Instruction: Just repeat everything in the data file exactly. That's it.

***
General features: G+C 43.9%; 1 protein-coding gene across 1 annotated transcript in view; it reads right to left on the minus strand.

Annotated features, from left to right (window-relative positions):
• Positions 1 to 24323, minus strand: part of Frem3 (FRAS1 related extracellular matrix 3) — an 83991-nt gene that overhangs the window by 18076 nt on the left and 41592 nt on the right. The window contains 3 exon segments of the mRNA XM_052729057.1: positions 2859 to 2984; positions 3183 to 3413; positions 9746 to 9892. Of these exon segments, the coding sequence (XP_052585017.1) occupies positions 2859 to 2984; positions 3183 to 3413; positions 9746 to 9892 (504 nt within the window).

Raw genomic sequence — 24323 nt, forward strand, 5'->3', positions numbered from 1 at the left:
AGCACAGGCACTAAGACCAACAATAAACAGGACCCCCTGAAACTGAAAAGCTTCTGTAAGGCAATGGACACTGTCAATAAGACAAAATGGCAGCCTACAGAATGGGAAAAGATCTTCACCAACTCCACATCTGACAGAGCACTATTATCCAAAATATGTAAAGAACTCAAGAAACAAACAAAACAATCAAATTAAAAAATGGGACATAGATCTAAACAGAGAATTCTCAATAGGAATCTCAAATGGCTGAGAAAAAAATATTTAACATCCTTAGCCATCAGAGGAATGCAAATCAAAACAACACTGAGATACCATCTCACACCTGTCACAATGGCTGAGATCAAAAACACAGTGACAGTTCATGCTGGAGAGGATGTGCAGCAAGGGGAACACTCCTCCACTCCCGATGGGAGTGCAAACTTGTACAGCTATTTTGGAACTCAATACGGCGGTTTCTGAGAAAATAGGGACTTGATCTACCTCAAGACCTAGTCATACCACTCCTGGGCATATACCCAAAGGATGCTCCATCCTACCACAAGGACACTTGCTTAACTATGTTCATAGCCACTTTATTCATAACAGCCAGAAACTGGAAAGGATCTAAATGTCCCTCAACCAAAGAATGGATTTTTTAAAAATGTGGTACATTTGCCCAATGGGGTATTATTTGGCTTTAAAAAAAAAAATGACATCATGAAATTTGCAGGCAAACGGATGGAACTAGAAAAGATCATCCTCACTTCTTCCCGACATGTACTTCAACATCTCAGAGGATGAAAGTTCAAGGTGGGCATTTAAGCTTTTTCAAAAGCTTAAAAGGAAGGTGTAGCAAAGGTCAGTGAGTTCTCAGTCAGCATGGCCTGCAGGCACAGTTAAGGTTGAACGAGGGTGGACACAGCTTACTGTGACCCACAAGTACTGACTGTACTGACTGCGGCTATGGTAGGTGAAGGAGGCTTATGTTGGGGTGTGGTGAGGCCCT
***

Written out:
General features: G+C 43.9%; 1 protein-coding gene across 1 annotated transcript in view; it reads right to left on the minus strand.

Annotated features, from left to right (window-relative positions):
• Positions 1 to 24323, minus strand: part of Frem3 (FRAS1 related extracellular matrix 3) — an 83991-nt gene that overhangs the window by 18076 nt on the left and 41592 nt on the right. The window contains 3 exon segments of the mRNA XM_052729057.1: positions 2859 to 2984; positions 3183 to 3413; positions 9746 to 9892. Of these exon segments, the coding sequence (XP_052585017.1) occupies positions 2859 to 2984; positions 3183 to 3413; positions 9746 to 9892 (504 nt within the window).

Raw genomic sequence — 24323 nt, forward strand, 5'->3', positions numbered from 1 at the left:
AGCACAGGCACTAAGACCAACAATAAACAGGACCCCCTGAAACTGAAAAGCTTCTGTAAGGCAATGGACACTGTCAATAAGACAAAATGGCAGCCTACAGAATGGGAAAAGATCTTCACCAACTCCACATCTGACAGAGCACTATTATCCAAAATATGTAAAGAACTCAAGAAACAAACAAAACAATCAAATTAAAAAATGGGACATAGATCTAAACAGAGAATTCTCAATAGGAATCTCAAATGGCTGAGAAAAAAATATTTAACATCCTTAGCCATCAGAGGAATGCAAATCAAAACAACACTGAGATACCATCTCACACCTGTCACAATGGCTGAGATCAAAAACACAGTGACAGTTCATGCTGGAGAGGATGTGCAGCAAGGGGAACACTCCTCCACTCCCGATGGGAGTGCAAACTTGTACAGCTATTTTGGAACTCAATACGGCGGTTTCTGAGAAAATAGGGACTTGATCTACCTCAAGACCTAGTCATACCACTCCTGGGCATATACCCAAAGGATGCTCCATCCTACCACAAGGACACTTGCTTAACTATGTTCATAGCCACTTTATTCATAACAGCCAGAAACTGGAAAGGATCTAAATGTCCCTCAACCAAAGAATGGATTTTTTAAAAATGTGGTACATTTGCCCAATGGGGTATTATTTGGCTTTAAAAAAAAAAATGACATCATGAAATTTGCAGGCAAACGGATGGAACTAGAAAAGATCATCCTCACTTCTTCCCGACATGTACTTCAACATCTCAGAGGATGAAAGTTCAAGGTGGGCATTTAAGCTTTTTCAAAAGCTTAAAAGGAAGGTGTAGCAAAGGTCAGTGAGTTCTCAGTCAGCATGGCCTGCAGGCACAGTTAAGGTTGAACGAGGGTGGACACAGCTTACTGTGACCCACAAGTACTGACTGTACTGACTGCGGCTATGGTAGGTGAAGGAGGCTTATGTTGGGGTGTGGTGAGGCCCT